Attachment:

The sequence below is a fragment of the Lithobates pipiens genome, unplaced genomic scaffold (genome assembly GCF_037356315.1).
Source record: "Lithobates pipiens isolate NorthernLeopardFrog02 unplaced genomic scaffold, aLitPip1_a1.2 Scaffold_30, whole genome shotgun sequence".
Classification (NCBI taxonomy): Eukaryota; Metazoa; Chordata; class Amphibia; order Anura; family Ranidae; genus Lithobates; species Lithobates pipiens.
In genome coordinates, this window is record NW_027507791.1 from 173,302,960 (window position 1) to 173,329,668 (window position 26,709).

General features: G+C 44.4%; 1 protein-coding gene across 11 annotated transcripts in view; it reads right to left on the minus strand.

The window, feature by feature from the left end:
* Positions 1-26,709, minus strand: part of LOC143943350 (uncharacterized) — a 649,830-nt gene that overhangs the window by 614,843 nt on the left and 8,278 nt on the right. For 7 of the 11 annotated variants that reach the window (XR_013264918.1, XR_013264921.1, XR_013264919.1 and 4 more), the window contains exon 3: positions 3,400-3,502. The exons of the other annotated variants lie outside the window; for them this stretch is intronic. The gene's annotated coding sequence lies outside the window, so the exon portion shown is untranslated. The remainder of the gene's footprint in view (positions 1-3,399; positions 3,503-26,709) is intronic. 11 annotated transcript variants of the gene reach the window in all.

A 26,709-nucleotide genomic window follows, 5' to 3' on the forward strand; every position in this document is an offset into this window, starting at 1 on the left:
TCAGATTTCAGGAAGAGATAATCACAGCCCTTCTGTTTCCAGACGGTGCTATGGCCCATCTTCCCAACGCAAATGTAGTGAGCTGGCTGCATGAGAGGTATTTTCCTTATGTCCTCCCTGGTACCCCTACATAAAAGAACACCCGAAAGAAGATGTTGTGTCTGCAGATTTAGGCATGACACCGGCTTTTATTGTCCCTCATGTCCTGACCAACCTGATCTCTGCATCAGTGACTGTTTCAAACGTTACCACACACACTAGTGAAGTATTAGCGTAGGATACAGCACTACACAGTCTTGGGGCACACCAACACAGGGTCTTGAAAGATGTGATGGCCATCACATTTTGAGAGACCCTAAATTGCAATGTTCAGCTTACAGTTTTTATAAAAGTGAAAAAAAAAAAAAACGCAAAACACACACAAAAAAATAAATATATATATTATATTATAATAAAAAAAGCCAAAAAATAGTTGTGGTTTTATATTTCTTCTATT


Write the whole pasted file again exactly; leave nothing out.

The sequence below is a fragment of the Lithobates pipiens genome, unplaced genomic scaffold (genome assembly GCF_037356315.1).
Source record: "Lithobates pipiens isolate NorthernLeopardFrog02 unplaced genomic scaffold, aLitPip1_a1.2 Scaffold_30, whole genome shotgun sequence".
Classification (NCBI taxonomy): Eukaryota; Metazoa; Chordata; class Amphibia; order Anura; family Ranidae; genus Lithobates; species Lithobates pipiens.
In genome coordinates, this window is record NW_027507791.1 from 173,302,960 (window position 1) to 173,329,668 (window position 26,709).

General features: G+C 44.4%; 1 protein-coding gene across 11 annotated transcripts in view; it reads right to left on the minus strand.

The window, feature by feature from the left end:
* Positions 1-26,709, minus strand: part of LOC143943350 (uncharacterized) — a 649,830-nt gene that overhangs the window by 614,843 nt on the left and 8,278 nt on the right. For 7 of the 11 annotated variants that reach the window (XR_013264918.1, XR_013264921.1, XR_013264919.1 and 4 more), the window contains exon 3: positions 3,400-3,502. The exons of the other annotated variants lie outside the window; for them this stretch is intronic. The gene's annotated coding sequence lies outside the window, so the exon portion shown is untranslated. The remainder of the gene's footprint in view (positions 1-3,399; positions 3,503-26,709) is intronic. 11 annotated transcript variants of the gene reach the window in all.

A 26,709-nucleotide genomic window follows, 5' to 3' on the forward strand; every position in this document is an offset into this window, starting at 1 on the left:
TCAGATTTCAGGAAGAGATAATCACAGCCCTTCTGTTTCCAGACGGTGCTATGGCCCATCTTCCCAACGCAAATGTAGTGAGCTGGCTGCATGAGAGGTATTTTCCTTATGTCCTCCCTGGTACCCCTACATAAAAGAACACCCGAAAGAAGATGTTGTGTCTGCAGATTTAGGCATGACACCGGCTTTTATTGTCCCTCATGTCCTGACCAACCTGATCTCTGCATCAGTGACTGTTTCAAACGTTACCACACACACTAGTGAAGTATTAGCGTAGGATACAGCACTACACAGTCTTGGGGCACACCAACACAGGGTCTTGAAAGATGTGATGGCCATCACATTTTGAGAGACCCTAAATTGCAATGTTCAGCTTACAGTTTTTATAAAAGTGAAAAAAAAAAAAAACGCAAAACACACACAAAAAAATAAATATATATATTATATTATAATAAAAAAAGCCAAAAAATAGTTGTGGTTTTATATTTCTTCTATT